Meet Amanda Blackwood
I’m a survivor of human trafficking. Like most trafficking victims, it started with childhood abuse and the desire to earn attention and affection from others outside of the household. Eventually I found myself in one too many bad choices and I was taken. Twenty years later I finally learned how to speak out about it and wrote my book. From there, it was like an avalanche. One thing after another came up and I realized that not only was that one example of human trafficking, but I’d been trafficked several times in my life without ever even realizing it. I just thought it was abuse, and while no abuse is ever okay, I learned that most people genuinely don’t understand what trafficking means. They think it’s a prostitute and pimp relationship, or like the movie “Taken” when a girl is kidnapped by strangers. They don’t know that it can also be when a boyfriend or fiancee “gives” you to another person (against your will) for an hour/day/weekend in exchange for favors or money. They don’t understand that it’s forced rape at the hands of someone you think you love as they hold you down for someone else to violate you for their own enjoyment. Now I find it to be my life’s mission to not only educate the random masses on the truth, but to help others understand what has happened to them, and where they can go to seek help.
This has never been a smooth road. There’s so much stigma associated with not only being a rape victim, but with being a trafficked person. I can’t begin to express how many times I’ve had to explain to my own friends that I was never a prostitute. There’s also a certain level of difficulty when it comes to admitting to traumas that we ourselves don’t want to face. It gets harder when you decide to tell your story and speak up, yet more so when you decide to write a book about it and force yourself to relive the experience in order to fully explain what transpired. The final step, or so I thought, was standing on stage to tell my story to a room full of strangers. The first time I did it, I shook from head to toe. The second time, the same. No matter how often I do it, even though I’m more in control of the tremors now, a part of me still shakes so hard it feels like vibrations. My family has followed up with radio stations after I give interviews to tell them I’m a liar and that it never happened. I’ve lost friends who believe I shouldn’t talk about it because it’s uncomfortable. The past traumas make having a relationship very difficult because I’m not going to easily trust anyone. The road has been anything but smooth, but every singe pothole and washboard mile has been worth it if I’ve helped even one person.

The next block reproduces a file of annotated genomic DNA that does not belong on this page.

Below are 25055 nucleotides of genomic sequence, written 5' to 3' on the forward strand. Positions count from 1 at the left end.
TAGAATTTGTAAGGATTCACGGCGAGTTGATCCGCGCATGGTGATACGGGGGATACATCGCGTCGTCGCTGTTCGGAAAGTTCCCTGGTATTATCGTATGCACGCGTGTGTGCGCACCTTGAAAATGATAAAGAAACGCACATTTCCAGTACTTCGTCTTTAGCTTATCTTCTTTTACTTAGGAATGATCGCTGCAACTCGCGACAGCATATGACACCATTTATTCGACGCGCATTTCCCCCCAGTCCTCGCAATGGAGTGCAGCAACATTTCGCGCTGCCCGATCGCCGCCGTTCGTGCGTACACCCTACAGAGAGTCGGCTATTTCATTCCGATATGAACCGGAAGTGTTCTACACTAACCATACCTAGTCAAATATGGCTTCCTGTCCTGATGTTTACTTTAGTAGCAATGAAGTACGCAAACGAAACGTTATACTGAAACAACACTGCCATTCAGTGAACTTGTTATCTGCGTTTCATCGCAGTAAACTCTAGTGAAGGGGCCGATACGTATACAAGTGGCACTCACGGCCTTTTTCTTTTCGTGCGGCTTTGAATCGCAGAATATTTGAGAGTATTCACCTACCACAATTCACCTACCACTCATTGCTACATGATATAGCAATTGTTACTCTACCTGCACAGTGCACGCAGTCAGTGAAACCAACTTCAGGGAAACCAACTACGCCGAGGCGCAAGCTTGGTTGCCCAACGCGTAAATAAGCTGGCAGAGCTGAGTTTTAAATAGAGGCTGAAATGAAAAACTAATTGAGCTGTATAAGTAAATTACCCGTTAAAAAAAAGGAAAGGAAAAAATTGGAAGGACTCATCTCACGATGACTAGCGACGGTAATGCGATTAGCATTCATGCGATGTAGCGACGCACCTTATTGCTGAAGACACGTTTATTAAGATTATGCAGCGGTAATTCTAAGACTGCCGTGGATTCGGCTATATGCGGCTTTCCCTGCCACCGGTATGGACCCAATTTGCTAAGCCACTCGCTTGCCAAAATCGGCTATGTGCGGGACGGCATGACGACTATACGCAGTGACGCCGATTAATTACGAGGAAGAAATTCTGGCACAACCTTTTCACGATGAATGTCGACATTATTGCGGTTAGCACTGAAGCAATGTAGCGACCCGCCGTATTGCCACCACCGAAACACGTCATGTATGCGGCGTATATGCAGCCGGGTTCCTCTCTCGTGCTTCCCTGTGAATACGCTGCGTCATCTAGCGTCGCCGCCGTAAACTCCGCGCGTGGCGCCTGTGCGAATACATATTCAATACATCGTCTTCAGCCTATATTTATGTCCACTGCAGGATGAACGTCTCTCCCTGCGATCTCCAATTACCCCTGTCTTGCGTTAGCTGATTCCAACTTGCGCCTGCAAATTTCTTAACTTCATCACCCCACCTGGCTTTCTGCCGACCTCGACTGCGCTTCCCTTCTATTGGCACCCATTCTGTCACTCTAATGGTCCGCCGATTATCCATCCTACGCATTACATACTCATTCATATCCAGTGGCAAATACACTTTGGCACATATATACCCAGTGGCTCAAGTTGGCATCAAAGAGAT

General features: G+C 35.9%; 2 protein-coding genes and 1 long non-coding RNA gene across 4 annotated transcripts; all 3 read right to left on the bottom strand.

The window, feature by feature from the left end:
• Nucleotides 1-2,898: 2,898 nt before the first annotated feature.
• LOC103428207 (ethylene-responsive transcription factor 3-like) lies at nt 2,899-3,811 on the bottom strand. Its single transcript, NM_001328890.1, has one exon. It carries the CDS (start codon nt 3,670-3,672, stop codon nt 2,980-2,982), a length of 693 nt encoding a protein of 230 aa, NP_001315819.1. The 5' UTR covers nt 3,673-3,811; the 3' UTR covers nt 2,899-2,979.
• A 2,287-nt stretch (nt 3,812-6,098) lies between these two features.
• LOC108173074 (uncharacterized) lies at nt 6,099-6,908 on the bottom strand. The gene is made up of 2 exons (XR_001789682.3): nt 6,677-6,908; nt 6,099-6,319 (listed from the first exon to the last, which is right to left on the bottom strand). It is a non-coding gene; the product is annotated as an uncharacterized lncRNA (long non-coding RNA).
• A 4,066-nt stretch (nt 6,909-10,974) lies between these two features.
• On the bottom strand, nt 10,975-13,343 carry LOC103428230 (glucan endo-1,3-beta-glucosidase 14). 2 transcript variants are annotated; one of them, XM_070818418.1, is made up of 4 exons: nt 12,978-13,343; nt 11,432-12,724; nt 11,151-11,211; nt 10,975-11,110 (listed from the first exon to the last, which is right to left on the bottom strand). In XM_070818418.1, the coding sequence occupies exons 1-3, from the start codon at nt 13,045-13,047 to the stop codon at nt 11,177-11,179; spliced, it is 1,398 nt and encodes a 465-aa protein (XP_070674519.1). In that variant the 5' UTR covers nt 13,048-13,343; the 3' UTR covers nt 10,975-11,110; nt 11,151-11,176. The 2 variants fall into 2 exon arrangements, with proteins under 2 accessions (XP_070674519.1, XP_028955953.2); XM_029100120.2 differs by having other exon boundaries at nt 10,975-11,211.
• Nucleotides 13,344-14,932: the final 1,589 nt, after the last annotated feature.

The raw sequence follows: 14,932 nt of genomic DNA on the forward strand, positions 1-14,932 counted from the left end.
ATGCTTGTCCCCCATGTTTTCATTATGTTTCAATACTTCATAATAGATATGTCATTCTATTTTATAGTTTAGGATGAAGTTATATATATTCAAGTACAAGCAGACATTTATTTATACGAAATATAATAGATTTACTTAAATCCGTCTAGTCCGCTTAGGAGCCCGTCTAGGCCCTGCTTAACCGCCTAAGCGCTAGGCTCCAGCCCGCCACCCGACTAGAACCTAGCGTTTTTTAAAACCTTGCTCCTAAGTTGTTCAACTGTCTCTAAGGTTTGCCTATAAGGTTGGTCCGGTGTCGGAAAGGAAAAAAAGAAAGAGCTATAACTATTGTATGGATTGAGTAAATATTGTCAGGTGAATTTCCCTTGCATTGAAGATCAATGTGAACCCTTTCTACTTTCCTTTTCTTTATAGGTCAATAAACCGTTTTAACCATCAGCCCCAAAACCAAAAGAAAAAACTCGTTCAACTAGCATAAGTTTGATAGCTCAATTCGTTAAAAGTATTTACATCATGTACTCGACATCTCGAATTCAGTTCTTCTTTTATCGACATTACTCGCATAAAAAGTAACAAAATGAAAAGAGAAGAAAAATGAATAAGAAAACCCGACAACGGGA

I’m a published author and public speaker about human trafficking, and with the help of my best friend I’m now also a mentor to young ladies wanting to become models. I did model professionally for a little while, and that was a fantastic adventure but it did put me in some vulnerable places with men (photographers) I didn’t know. As a mentor I teach these young or mature ladies that they don’t need to be naked to be beautiful, and that is not what ‘pinup’ means.
I suppose there are many ways to define success. Some would define it by the amount of money one makes per year at a job they hate, while others define it not by the money made but by the joy received at the job they have. I’m a little different. Success to me is surviving yet another day, remaining this side of the grass, and doing what I can to help even one other person each day I’m alive. There’s a reason I’m still alive after being pronounced dead three times in my past, and likely close many other times before and since. I’m here to serve others and to make things better for someone else than they were for me. To me, that is the definition of success – the betterment of someone else.